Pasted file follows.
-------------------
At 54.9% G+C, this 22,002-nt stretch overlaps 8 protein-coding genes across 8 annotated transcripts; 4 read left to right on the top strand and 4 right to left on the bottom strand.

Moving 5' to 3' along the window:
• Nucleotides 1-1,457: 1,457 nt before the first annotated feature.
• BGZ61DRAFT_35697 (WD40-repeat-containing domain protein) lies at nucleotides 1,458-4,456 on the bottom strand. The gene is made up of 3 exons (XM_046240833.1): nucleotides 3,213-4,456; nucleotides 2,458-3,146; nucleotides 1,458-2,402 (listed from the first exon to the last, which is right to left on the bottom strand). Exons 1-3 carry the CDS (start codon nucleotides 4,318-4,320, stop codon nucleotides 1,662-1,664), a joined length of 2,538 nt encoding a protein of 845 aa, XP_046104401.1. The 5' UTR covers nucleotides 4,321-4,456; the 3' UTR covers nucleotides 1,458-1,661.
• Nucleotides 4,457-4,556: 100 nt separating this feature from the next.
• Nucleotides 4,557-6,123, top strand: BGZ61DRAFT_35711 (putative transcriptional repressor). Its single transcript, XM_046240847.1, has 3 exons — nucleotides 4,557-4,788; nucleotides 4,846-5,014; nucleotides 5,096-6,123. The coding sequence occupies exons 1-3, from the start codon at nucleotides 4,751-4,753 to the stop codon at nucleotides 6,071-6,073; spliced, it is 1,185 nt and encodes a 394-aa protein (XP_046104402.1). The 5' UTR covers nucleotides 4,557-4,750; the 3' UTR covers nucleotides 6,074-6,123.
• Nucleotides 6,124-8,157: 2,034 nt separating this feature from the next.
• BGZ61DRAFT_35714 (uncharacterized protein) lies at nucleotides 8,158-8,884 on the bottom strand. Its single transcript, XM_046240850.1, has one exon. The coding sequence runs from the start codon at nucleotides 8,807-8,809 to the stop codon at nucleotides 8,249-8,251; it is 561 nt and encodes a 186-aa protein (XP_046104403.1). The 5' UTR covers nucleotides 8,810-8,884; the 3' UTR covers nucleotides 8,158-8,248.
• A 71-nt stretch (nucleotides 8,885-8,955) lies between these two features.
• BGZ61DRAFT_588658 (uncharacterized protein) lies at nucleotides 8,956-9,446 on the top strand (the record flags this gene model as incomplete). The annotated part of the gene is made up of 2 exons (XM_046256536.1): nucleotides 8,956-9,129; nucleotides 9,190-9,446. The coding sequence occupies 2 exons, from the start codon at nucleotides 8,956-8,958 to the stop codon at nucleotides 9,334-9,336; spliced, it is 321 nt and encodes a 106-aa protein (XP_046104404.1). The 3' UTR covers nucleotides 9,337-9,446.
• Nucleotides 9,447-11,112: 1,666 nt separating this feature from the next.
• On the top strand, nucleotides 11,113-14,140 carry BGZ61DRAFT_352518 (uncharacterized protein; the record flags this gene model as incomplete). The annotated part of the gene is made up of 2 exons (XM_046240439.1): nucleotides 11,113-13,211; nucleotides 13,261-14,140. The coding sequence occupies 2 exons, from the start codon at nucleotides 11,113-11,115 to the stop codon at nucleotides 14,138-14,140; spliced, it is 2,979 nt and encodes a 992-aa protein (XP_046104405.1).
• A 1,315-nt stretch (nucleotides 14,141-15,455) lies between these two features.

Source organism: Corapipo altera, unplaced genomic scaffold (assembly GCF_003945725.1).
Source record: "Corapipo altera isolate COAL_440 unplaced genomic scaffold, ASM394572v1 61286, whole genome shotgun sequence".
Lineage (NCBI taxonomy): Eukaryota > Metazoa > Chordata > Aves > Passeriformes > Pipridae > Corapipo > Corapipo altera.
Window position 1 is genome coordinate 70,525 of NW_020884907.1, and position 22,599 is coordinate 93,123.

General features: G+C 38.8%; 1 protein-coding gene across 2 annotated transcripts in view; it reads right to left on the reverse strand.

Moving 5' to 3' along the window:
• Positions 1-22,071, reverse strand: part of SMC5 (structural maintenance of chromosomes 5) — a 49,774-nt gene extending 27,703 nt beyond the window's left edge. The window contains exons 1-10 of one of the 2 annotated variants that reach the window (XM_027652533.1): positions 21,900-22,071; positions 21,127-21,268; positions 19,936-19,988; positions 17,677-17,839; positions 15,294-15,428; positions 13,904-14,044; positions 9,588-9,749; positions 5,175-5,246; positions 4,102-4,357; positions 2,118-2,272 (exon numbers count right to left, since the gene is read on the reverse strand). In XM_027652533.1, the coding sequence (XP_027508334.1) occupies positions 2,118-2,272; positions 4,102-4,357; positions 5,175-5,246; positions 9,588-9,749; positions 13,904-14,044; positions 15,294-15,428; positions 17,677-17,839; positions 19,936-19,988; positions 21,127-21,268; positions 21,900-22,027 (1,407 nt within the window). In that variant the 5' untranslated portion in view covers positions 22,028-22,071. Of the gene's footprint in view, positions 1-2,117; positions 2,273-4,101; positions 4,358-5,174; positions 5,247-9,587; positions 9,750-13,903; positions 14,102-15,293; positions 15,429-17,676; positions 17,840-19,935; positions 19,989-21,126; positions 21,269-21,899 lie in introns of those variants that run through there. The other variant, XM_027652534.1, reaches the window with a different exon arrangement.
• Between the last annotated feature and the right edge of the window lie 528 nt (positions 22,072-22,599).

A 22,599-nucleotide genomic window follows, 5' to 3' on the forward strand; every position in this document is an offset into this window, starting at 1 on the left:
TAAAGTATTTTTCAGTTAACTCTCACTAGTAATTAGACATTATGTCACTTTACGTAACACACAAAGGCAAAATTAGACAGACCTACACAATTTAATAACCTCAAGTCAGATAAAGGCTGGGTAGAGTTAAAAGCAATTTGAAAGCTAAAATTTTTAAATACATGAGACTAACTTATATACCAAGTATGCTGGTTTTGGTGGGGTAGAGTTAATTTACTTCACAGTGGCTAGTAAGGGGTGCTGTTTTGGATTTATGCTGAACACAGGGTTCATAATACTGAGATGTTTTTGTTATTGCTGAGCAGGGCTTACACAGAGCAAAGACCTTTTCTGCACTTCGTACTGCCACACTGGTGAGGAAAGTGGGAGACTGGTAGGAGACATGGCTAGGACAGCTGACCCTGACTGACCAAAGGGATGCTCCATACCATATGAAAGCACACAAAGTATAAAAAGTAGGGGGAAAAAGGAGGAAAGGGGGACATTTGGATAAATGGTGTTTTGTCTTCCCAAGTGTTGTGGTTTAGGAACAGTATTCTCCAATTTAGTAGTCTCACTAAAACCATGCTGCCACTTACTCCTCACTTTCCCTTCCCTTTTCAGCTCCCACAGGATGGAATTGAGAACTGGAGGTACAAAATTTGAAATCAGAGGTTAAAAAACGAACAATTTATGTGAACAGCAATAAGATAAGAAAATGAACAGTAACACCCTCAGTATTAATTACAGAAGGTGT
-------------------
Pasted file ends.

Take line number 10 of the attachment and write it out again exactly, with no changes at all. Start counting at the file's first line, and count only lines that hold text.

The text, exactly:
• BGZ61DRAFT_588658 (uncharacterized protein) lies at nucleotides 8,956-9,446 on the top strand (the record flags this gene model as incomplete). The annotated part of the gene is made up of 2 exons (XM_046256536.1): nucleotides 8,956-9,129; nucleotides 9,190-9,446. The coding sequence occupies 2 exons, from the start codon at nucleotides 8,956-8,958 to the stop codon at nucleotides 9,334-9,336; spliced, it is 321 nt and encodes a 106-aa protein (XP_046104404.1). The 3' UTR covers nucleotides 9,337-9,446.